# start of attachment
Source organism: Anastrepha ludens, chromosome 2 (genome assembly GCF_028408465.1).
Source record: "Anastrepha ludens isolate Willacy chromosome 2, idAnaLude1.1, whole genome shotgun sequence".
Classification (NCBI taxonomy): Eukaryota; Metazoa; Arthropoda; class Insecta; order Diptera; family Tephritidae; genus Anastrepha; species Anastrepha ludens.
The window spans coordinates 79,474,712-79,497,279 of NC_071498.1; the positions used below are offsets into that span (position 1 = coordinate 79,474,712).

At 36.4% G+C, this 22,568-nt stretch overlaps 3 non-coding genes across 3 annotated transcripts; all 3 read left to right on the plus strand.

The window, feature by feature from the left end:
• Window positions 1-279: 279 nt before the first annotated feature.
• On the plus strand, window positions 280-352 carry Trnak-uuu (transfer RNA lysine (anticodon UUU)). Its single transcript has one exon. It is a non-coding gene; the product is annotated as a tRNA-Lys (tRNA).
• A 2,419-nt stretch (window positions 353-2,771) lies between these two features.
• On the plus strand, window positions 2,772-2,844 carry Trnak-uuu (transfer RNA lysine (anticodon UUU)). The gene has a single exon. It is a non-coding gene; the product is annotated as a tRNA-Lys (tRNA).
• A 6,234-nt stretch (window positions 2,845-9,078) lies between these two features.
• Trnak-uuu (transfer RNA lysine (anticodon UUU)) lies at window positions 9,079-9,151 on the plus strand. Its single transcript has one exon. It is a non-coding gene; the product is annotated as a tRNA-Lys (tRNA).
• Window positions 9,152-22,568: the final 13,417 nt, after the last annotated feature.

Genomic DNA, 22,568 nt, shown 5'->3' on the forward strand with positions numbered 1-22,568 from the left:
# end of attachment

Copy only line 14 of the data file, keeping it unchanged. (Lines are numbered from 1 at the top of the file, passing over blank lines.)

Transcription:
Genomic DNA, 22,568 nt, shown 5'->3' on the forward strand with positions numbered 1-22,568 from the left: